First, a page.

The Chicago Teachers Union’s House of Delegates voted overwhelmingly Wednesday to authorize all union members to conduct remote work only beginning Jan. 25, pushing back against Mayor Lori Lightfoot and Chicago Public Schools’ plans to continue the expansion of in-person learning in the city's schools.
According to a CTU press release, more than 80% of the House of Delegates’ 600 committee members voted to pass a resolution to authorize remote work-only plans beginning Jan. 25.
“This is about a pandemic that has killed 400,000 Americans, and an overwhelming majority of our delegates are resolved to putting safety first and continuing to teach remotely,” CTU President Jesse Sharkey said. “In the absence of an actual commitment on safety from CPS leadership, the best assurance we have for the safety of our students and school staff right now is to continue remote learning.”
According to the press release, rank-and-file members of the union have until Saturday evening to vote on the resolution.
If the resolution passes, it would authorize teachers to seek to exclusively work remotely beginning Monday. That action would require only a simple majority vote of the union’s membership, rather than the 75% that would be required for a full work stoppage, according to the Chicago Sun-Times.
A limited number of students in pre-K and special needs classes had returned to school recently. Some teachers had refused to return to the classroom for in-person learning, setting the stage for a showdown between CTU and CPS over the matter.
Students in kindergarten through eighth grade were set to return to the classroom on Feb. 1.
“In each of the more than 60 sessions that we have had with CTU leadership concerning safely re-opening our schools, the district has come to the table in good faith, and we remain committed to reaching a mutually-acceptable agreement,” a CPS spokesperson said. “We have agreed to the CTU’s safety demands every step of this process, and we are ready to come to a resolution that provides our families the smooth transition to in-person learning they deserve.”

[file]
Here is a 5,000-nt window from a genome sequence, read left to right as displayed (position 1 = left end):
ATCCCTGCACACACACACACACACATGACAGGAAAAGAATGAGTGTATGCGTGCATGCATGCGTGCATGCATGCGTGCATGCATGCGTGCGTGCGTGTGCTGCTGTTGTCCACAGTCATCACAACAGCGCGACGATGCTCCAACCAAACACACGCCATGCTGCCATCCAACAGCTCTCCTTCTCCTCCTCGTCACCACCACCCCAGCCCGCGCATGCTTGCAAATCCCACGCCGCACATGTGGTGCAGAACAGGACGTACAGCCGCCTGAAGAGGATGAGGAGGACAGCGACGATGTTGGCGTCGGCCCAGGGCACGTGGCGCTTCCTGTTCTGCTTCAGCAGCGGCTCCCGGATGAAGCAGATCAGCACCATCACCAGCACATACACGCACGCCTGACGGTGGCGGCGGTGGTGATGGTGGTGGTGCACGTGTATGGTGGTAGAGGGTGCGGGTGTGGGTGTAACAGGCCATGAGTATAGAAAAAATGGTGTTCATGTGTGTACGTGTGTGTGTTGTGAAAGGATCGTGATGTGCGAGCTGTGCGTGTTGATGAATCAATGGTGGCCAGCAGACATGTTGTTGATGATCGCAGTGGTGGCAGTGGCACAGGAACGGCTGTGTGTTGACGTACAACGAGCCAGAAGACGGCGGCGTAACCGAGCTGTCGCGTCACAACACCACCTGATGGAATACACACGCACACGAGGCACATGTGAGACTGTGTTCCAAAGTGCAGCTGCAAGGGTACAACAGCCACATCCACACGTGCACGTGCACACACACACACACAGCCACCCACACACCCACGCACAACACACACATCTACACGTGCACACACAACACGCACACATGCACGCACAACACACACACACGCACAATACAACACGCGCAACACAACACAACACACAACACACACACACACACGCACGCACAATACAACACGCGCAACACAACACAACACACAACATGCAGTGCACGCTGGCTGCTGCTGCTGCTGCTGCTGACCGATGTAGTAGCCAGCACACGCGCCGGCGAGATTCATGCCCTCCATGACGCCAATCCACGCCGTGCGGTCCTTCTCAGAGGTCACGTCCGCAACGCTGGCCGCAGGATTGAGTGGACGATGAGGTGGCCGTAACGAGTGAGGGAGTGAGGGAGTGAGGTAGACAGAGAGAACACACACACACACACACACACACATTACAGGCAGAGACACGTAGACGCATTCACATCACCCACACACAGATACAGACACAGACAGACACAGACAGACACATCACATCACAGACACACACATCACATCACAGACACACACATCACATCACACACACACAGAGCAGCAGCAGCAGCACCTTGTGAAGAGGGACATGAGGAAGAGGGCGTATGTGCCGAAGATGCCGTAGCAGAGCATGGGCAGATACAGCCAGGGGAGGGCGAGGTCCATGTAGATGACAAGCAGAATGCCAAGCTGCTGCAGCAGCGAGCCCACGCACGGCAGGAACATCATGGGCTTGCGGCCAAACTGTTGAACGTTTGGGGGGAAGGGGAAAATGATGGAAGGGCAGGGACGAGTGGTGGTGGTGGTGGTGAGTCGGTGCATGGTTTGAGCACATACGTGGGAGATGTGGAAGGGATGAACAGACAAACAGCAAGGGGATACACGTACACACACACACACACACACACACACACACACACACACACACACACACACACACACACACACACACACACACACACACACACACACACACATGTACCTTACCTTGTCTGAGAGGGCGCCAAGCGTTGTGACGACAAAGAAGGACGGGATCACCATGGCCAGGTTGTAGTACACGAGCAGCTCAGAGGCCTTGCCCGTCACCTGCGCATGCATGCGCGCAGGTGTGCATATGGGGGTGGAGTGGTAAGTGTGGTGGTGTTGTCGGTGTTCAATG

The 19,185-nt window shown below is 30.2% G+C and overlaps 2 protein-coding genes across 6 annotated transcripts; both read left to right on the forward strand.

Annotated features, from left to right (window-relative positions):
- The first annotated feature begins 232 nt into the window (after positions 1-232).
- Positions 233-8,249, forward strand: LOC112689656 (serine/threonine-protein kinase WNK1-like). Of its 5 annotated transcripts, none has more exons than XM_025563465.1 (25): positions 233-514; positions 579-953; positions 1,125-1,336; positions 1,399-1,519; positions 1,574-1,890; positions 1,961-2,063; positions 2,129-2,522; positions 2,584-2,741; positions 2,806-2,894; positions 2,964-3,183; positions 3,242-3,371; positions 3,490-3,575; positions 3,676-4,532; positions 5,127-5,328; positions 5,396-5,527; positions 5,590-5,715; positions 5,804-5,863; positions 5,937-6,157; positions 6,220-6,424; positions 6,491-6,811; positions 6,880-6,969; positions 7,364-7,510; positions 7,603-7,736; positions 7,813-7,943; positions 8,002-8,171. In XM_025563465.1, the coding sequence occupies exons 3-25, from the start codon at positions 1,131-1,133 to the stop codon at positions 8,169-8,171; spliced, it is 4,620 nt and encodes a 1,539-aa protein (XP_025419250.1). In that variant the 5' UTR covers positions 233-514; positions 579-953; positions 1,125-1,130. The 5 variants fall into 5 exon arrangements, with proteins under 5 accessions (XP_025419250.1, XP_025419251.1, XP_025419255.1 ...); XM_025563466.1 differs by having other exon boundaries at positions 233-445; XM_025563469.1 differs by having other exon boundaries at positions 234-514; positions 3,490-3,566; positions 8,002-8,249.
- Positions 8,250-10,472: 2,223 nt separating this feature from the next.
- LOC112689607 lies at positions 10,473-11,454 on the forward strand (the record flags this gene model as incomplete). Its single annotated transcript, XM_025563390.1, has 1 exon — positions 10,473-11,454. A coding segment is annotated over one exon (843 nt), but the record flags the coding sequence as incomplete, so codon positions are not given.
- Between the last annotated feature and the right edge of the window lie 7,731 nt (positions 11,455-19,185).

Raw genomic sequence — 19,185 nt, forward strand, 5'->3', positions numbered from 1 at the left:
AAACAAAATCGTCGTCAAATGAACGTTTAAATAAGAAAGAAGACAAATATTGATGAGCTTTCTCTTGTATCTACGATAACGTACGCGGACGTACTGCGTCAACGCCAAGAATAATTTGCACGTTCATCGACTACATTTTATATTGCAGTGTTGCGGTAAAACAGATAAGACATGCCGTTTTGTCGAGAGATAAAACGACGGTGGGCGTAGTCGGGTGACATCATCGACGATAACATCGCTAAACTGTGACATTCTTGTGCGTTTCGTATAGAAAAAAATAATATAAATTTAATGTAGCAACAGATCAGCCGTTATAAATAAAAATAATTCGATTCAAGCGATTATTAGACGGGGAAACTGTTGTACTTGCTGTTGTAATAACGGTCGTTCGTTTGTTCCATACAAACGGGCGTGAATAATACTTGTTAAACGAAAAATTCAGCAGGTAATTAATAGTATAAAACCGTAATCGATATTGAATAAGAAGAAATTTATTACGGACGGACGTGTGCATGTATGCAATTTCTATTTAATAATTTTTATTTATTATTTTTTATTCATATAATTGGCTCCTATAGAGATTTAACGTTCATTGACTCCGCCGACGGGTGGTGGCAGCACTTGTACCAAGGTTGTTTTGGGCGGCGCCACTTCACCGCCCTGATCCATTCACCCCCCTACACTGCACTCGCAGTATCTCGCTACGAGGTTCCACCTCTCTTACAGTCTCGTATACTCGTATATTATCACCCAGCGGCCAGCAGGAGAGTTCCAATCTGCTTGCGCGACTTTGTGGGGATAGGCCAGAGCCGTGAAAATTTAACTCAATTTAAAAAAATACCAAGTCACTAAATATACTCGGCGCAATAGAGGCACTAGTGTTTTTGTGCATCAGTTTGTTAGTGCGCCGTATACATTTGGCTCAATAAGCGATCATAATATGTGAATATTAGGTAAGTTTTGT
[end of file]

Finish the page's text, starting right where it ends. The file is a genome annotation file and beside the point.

CPS officials criticized the CTU vote, saying that the leadership of the union wants to “close schools that are already safely open.”
“CTU leadership wants to close schools that are already safely open to students, and to cancel in-person learning for the tens of thousands of students who are relying on their dedicated educators to provide in-person learning in the coming weeks,” a spokesperson said. “Stripping tens of thousands of students of the opportunity for safe, in-person learning is not an option or a viable solution for families who have been planning to return since December.”
Thousands of elementary and middle school staff and teachers were expected to return to classrooms next week, with an estimated 71,000 students scheduled to join them on Feb. 1.
CTU leaders say that they are concerned about the coronavirus mitigation plans that schools have implemented. In a press release, the union says that the virus has been reported in more than 50 schools since the resumption of pre-K and special education classes in early January.
In its decision to authorize the vote on the resolution, the CTU cited growing opposition to a full resumption of in-person learning, including a letter that has been signed by 42-of-50 Chicago aldermen ahead of the projected Jan. 25 date.